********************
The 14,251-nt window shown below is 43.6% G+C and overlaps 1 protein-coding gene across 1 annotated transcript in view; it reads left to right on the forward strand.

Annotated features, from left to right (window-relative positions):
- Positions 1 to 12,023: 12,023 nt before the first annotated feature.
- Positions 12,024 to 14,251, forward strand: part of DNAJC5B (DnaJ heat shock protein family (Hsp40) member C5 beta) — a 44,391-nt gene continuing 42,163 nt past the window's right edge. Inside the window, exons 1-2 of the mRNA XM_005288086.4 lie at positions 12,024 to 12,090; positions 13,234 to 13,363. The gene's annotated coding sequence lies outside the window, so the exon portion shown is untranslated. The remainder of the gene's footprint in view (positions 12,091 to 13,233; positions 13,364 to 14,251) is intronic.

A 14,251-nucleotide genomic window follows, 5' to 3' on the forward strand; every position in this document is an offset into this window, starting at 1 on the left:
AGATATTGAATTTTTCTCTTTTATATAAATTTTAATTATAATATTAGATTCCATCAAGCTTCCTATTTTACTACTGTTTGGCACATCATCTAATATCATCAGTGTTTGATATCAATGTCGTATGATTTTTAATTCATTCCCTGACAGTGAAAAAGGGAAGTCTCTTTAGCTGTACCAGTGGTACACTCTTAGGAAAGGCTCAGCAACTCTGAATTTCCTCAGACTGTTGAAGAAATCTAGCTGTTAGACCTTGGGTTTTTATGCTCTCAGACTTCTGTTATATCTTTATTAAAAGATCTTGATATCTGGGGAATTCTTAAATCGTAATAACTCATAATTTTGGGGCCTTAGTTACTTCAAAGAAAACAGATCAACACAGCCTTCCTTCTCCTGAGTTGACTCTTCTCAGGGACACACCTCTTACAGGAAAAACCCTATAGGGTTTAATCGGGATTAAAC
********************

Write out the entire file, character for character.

The 14,251-nt window shown below is 43.6% G+C and overlaps 1 protein-coding gene across 1 annotated transcript in view; it reads left to right on the forward strand.

Annotated features, from left to right (window-relative positions):
- Positions 1 to 12,023: 12,023 nt before the first annotated feature.
- Positions 12,024 to 14,251, forward strand: part of DNAJC5B (DnaJ heat shock protein family (Hsp40) member C5 beta) — a 44,391-nt gene continuing 42,163 nt past the window's right edge. Inside the window, exons 1-2 of the mRNA XM_005288086.4 lie at positions 12,024 to 12,090; positions 13,234 to 13,363. The gene's annotated coding sequence lies outside the window, so the exon portion shown is untranslated. The remainder of the gene's footprint in view (positions 12,091 to 13,233; positions 13,364 to 14,251) is intronic.

A 14,251-nucleotide genomic window follows, 5' to 3' on the forward strand; every position in this document is an offset into this window, starting at 1 on the left:
AGATATTGAATTTTTCTCTTTTATATAAATTTTAATTATAATATTAGATTCCATCAAGCTTCCTATTTTACTACTGTTTGGCACATCATCTAATATCATCAGTGTTTGATATCAATGTCGTATGATTTTTAATTCATTCCCTGACAGTGAAAAAGGGAAGTCTCTTTAGCTGTACCAGTGGTACACTCTTAGGAAAGGCTCAGCAACTCTGAATTTCCTCAGACTGTTGAAGAAATCTAGCTGTTAGACCTTGGGTTTTTATGCTCTCAGACTTCTGTTATATCTTTATTAAAAGATCTTGATATCTGGGGAATTCTTAAATCGTAATAACTCATAATTTTGGGGCCTTAGTTACTTCAAAGAAAACAGATCAACACAGCCTTCCTTCTCCTGAGTTGACTCTTCTCAGGGACACACCTCTTACAGGAAAAACCCTATAGGGTTTAATCGGGATTAAAC